Be wary of social media during a Tennessee divorce

With the advent of the internet, email and social media, communication has become instantaneous. In the past, it took time to write a letter and then address an envelope or find another way to send the message. In a divorce when relations are already strained a Facebook post or tweet written in anger can come back during a motion hearing or trial.

In addition, social media may not only be dangerous during a divorce, it can also affect your marriage. Oxford University psychologists found that using many different channels to communicate - Facebook, tweets, texts and instant messages - resulted in a drop in average relationship satisfaction. The findings suggest that the overuse of social media can be bad for a relationship in general.

Across the country and in Tennessee, family law attorneys have noted that more divorce cases involve social media evidence. Data released by the American Association of Matrimonial Lawyers indicates that social media evidence played a role in 81 percent of divorce cases. There are some general rules to follow when using social media after a separation.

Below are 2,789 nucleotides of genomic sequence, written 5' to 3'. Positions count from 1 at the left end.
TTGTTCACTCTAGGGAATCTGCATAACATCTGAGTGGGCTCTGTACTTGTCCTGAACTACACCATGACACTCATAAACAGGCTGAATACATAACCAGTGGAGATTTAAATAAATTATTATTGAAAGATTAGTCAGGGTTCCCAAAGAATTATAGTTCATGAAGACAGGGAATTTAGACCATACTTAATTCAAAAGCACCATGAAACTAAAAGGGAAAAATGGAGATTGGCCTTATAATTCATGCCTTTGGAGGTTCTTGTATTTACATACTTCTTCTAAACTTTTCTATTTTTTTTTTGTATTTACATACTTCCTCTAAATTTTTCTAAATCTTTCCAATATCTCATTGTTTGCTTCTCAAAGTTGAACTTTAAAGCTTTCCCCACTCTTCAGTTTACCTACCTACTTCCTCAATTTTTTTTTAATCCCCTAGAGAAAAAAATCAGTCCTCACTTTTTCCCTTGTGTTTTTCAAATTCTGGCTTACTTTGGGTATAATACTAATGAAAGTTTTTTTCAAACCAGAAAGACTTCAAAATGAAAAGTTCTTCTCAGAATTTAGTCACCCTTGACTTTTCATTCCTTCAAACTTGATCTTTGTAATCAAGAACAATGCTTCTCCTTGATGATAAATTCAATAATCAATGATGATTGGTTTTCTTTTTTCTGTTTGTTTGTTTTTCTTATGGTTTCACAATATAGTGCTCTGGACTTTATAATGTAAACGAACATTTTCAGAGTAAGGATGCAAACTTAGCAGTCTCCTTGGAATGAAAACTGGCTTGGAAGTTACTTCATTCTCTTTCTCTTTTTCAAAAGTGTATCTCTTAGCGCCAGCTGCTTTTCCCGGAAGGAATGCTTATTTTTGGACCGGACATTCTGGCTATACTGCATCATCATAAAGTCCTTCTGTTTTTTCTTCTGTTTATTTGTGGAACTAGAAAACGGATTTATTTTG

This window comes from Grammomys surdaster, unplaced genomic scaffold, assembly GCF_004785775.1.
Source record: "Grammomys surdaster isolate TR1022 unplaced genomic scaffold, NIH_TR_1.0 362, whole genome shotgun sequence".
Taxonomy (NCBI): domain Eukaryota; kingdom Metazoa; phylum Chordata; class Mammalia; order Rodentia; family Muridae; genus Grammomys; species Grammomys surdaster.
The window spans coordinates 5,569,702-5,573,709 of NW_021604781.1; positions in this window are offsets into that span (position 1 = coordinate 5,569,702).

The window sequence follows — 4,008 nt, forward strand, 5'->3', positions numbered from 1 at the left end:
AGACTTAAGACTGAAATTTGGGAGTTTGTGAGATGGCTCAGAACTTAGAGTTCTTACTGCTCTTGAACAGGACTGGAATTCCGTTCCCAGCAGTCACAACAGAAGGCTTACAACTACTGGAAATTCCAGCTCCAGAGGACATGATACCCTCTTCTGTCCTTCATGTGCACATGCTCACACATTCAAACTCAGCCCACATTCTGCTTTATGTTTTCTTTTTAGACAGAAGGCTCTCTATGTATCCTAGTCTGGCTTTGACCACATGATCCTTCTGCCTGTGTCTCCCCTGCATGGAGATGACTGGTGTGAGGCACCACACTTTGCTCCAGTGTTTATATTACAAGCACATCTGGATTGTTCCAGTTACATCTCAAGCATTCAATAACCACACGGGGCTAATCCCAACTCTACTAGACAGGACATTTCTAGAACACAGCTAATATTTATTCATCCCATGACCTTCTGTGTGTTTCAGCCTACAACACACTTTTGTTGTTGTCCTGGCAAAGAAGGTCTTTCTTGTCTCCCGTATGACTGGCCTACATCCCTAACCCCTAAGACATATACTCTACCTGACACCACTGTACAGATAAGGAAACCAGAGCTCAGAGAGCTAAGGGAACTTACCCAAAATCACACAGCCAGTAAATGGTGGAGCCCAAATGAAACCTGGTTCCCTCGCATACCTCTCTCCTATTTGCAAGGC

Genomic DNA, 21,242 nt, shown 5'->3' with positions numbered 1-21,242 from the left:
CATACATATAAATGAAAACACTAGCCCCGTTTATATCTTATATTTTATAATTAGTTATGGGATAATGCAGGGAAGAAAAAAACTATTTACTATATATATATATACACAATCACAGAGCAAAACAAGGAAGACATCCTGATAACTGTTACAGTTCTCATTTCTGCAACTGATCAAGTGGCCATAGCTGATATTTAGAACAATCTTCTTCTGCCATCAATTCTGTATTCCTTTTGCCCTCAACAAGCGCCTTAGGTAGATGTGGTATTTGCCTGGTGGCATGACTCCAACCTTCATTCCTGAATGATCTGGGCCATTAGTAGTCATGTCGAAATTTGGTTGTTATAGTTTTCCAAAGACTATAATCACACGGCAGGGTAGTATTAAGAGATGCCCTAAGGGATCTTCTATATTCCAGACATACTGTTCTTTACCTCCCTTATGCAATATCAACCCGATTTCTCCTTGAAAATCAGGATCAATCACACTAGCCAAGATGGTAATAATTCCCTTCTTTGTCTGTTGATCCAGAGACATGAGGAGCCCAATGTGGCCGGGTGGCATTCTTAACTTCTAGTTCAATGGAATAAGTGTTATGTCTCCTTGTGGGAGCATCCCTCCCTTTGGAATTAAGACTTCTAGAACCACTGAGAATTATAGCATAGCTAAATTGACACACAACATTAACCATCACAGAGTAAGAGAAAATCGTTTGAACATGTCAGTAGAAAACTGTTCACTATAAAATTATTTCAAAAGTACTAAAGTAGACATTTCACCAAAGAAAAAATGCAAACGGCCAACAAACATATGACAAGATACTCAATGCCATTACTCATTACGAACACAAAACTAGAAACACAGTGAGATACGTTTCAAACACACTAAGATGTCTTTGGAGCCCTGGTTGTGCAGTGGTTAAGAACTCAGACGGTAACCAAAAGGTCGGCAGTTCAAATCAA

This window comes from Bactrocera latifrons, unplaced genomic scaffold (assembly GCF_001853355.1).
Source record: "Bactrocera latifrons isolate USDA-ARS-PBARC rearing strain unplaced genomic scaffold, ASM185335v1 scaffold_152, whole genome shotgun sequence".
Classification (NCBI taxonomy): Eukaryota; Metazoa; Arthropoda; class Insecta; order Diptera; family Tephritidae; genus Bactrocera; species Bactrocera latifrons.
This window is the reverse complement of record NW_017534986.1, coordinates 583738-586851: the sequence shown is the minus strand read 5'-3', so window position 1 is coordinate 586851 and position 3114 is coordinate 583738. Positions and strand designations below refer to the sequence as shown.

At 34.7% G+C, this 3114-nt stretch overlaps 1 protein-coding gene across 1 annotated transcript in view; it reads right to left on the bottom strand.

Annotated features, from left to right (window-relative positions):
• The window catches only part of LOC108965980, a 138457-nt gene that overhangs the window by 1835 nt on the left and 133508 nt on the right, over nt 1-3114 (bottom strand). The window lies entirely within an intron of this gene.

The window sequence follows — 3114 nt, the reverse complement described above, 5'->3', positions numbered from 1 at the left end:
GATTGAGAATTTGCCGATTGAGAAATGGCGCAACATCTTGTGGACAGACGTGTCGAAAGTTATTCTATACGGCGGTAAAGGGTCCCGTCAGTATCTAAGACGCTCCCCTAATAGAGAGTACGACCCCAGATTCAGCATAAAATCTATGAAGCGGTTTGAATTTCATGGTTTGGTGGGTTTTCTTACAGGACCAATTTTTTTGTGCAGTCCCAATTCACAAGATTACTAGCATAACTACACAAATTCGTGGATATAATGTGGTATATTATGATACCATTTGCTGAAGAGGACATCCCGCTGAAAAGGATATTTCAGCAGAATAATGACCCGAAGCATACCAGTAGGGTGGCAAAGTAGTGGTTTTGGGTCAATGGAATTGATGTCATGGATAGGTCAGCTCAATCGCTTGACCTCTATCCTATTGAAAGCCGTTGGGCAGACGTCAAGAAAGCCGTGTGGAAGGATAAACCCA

Assume a judge will see everything you share on social media

Be aware of privacy settings. Consider who can view what you write. On Facebook, depending on your privacy settings what you post may be open for all internet users to view. You may unfriend a spouse after you separate, but if you have friends in common comments and pictures may still be visible to your spouse.

Cellphones are now as much camera as phone with easy uploads to Instagram, Twitter and Facebook. Tagging allows pictures you did not even take to wind up on your profiles. A photo from a wild night out might be damaging to a request for child custody.

Cooling-off period

Divorce is emotionally charged and it is normal to feel a wide range of emotions. After receiving a divorce petition, the first emotion might be anger. Write an email or post to let off steam, but do not send or post it. Wait a day and then review what you wrote and decide whether it is wise to send.

In some cases, it may be beneficial to stay off all your social media accounts until you have finalized a divorce agreement. While some may wonder where you are at, you can fill in closer friends and family via a phone call.

If you and your spouse are discussing divorce, contact a family law attorney for more advice on starting the process. The counsel on an experienced advocate can ensure your rights are protected.